The Air Force has yet to name an undersecretary to replace Ron Sega, who left in August. Has the vacancy
made it harder to advocate for space?
Any undersecretary shares authority with their secretary. As a result, Mike Wynne, the Air Force secretary, has retained the authorities he was sharing with Dr. Sega. I attend a whole bunch of meetings representing Secretary Wynne, s
o my schedule has gotten tougher, and his schedule has gotten tougher. We’re lucky to have someone with his background who worked with satellites and software during his time in industry.
A lot of the efforts on things like Operationally Responsive Space and space situational awareness that began under Dr. Sega still have a huge amount of momentum. It’s like the old saying – “no one is indispensable.” Even though we lost someone of the caliber and talent of Dr. Sega, there are a large amount of very talented folks still around.
Does one official need to be put in charge of the space work of both the Air Force and
the National Reconnaissance Office?
It could probably work both ways. Over the past 50 years, sometimes there has been a single official in charge of both black and white space, sometimes there have been separate officials. It has a lot to do with the personalities of the people involved. I think we have a great working relationship today with [the National Reconnaissance Office
Have you briefed the space commission that is reviewing Defense Department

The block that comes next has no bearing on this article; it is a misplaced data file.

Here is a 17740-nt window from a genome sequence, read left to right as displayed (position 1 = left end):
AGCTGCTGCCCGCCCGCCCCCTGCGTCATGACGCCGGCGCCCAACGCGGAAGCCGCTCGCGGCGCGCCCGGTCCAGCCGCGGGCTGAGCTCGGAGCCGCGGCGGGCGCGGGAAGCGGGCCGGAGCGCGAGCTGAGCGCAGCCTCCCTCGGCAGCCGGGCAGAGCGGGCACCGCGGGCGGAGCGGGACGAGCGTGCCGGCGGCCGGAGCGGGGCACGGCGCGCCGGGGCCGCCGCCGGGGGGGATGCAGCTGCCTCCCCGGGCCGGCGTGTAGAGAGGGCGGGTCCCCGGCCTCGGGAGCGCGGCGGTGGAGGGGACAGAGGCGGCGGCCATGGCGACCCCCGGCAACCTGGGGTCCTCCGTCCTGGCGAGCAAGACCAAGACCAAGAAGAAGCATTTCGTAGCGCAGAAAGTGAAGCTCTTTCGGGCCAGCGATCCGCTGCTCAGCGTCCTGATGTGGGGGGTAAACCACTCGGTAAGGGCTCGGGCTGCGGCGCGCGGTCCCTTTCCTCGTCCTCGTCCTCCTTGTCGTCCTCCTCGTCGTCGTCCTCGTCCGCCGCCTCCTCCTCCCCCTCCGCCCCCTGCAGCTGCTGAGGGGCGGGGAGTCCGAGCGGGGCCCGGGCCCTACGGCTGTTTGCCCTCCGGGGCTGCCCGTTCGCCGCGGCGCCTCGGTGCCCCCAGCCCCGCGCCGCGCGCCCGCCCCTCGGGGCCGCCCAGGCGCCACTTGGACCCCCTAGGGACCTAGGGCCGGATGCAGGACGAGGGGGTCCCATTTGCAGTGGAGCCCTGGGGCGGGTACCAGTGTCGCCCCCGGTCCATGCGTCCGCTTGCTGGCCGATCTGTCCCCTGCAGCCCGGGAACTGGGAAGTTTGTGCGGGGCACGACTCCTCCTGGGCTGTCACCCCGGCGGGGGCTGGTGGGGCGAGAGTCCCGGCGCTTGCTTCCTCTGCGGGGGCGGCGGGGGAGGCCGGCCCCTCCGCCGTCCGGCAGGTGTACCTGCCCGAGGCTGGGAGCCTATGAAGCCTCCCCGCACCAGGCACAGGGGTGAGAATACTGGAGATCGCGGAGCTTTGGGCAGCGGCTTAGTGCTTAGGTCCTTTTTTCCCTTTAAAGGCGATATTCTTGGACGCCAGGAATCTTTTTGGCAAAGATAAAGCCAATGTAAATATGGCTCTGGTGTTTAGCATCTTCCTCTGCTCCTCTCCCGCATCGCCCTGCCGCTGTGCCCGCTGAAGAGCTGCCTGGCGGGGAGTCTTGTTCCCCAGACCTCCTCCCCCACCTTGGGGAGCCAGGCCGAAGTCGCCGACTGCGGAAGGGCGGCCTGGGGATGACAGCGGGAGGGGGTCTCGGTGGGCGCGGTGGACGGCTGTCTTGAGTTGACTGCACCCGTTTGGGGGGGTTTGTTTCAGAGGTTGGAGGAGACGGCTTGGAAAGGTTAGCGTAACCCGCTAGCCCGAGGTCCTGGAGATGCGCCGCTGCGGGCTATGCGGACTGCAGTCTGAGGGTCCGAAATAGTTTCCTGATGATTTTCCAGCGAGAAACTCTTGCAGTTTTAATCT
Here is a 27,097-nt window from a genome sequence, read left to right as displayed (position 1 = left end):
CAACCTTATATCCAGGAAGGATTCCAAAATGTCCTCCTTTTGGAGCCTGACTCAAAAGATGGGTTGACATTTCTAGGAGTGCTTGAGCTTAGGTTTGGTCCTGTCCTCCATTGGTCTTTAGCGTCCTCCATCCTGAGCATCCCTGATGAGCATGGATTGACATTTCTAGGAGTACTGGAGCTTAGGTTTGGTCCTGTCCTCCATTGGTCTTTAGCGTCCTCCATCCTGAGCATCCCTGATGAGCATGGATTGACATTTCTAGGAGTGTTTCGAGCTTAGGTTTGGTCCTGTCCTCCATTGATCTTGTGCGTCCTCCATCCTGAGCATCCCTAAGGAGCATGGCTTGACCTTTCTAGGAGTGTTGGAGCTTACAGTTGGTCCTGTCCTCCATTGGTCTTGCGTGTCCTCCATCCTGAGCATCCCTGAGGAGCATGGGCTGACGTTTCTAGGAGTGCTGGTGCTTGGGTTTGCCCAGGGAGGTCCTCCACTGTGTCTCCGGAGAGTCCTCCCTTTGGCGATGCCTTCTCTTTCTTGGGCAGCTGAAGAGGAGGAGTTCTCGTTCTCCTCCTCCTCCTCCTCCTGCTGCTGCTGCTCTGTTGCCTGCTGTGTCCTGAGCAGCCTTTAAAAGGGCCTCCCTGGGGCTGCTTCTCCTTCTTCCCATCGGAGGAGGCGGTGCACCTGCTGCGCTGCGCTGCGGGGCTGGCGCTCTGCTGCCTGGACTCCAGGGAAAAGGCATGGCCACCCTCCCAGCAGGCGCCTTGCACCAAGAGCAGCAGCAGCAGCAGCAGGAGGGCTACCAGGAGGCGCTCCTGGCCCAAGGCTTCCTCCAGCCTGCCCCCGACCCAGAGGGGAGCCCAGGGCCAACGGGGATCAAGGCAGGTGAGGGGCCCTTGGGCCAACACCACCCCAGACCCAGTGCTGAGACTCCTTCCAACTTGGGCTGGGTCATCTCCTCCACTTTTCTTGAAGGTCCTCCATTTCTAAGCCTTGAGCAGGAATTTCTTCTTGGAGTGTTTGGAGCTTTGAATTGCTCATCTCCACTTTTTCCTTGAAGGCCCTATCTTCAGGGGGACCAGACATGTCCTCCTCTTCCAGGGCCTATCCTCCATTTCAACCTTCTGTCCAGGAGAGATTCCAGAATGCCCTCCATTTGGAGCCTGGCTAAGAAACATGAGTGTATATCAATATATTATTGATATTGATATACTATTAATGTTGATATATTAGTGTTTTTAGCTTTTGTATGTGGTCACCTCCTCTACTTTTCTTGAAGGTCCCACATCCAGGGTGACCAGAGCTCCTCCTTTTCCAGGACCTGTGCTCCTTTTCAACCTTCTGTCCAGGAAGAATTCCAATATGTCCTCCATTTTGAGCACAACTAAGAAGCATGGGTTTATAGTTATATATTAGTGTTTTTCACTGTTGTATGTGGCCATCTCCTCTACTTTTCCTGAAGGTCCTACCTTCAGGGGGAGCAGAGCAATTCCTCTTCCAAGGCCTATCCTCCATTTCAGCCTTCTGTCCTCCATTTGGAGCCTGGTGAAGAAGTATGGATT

space organization and requirements?
I haven’t talked to them yet. I would like to emphasize the notion that space is no longer a sanctuary. That’s not new news, but it’s like our launch successes – we have to remind folks once in a while. We tend to forget sometimes that the need to protect
our satellites in the future may have design ramifications like putting sensors on board to see if a satellite is snuggling up close to them.
You have stated your opposition to codes of conduct for space that could constrain the Pentagon’s options regarding protecting its satellites – are there any such agreements that would be reasonable for the United States to sign?
You need a definition of what you are trying to constrain. So what is the definition of an A-Sat [anti-satellite weapon]? A derelict second stage of a rocket? You could turn that into an A-Sat. An old satellite on its last legs? You could turn that into an A-Sat. The Soviets thought
the space shuttle was an A-Sat. So we have a problem of definition and verification. If you can’t define what it is, how do you verify if something is or is no
t an A-Sat
What’s your take on the health of the space industrial base?
We recently sat down with the Department of Commerce and NASA and developed a survey for industry. One of the common themes in the responses is that a lot of companies think
ITAR [International Traffic in Arms Regulations] is working against us. It’s doing the intended job of constraining U.S. technology from being part of foreign systems, but if a U.S. company can’t sell its subsystems overseas, it encourages the growth of overseas competitors.